5. What's the best advice you'd give to those wanting to get into radio?
Be flexible, have an open mind, and when starting out, do absolutely anything and everything you can to become indispensable to a station. Also, have a basic understanding that radio is being redefined each day. The ability to view
radio as a source of "unique local content distribution" whose duty is to engage audiences with advertisers will be very necessary as we navigate through the future.
6. Where do you see the radio industry five years from now?
As I mentioned above, I see radio redefined as a distribution source for unique local content. We will always have trasmitters enabling large cumes - our next focus must be engagement. Further engaging local audiences, through their
busy lives, with our brands and in turn, local clients. How that is done? The opportunities are endless. I see online video, podcasting and social networking taking an even more prominent role in the local radio mix in the coming
days and months. The common denominator for all of these delivery vehicles is engagement. Creating engaging relationships with audiences who engage with our clients is the absolute top priority.
7. What's the most important issue in radio today?
Overall, the cost and staffing structure is changing everyday. With every round of layoffs and restructurings, resources are being challenged. How radio does the job it has to do with the resources it now has is the biggest question
out there - and we must think in new ways about how we create great radio under a model that's different from what we're used to. And aside from convinving more local clients that local radio still works, I see two other very pressing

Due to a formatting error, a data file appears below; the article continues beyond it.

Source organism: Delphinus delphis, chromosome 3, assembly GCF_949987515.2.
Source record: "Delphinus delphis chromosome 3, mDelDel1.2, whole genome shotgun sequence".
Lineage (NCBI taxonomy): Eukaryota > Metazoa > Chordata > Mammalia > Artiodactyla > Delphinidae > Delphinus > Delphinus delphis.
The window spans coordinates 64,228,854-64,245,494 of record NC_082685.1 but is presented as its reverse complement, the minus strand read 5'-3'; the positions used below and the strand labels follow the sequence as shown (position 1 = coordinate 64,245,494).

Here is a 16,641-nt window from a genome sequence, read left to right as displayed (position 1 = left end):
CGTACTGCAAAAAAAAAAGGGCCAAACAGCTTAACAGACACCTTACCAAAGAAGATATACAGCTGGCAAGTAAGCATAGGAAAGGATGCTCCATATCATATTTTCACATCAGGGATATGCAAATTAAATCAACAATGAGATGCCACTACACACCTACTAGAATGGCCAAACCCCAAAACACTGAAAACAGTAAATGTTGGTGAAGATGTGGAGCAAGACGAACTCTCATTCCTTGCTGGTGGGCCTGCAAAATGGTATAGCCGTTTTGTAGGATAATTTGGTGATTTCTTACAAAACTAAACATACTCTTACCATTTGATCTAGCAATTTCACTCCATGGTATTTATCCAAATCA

issues: first, the new SoundExchange fees and royalties placed on streamers have the potential of killing the streaming model we employ today. This has to be resolved in a far more equitable manner. Second, the proposed performance
royalty issue in front of Congress now has the potential to cripple music radio. I'd say that right now, the latter is the single most important issue radio faces.
8. What's your favorite out-of-market radio station, and why?
KROQ/Los Angeles. They are the definition of a flawlessly executed local brand, reflecting the culture and feel of Southern California. Sure, they're a monster heritage station, but the day-to-day work that goes into making KROQ the
brand it is is nothing short of magnificent.
9. Who's your favorite air personality that isn't working for you?
Bret Saunders, mornings at KBCO/Denver. The show offers the perfect mix of music, entertainment and information. While letting his personality shine through, he allows the music to be the star.
10. What book have you read that has taught you the most about the radio business?
I think "The Seven Habits Of Highly Effective People" can benefit people in any business.
Bonus Question: What's your biggest pet peeve?
Local radio is still doing a lot of things really, really well. Unfortunately, the bad press outshines the good, and I wish our industry's good deeds received a little more light.
That's all for this issue. Thank you for your continued support.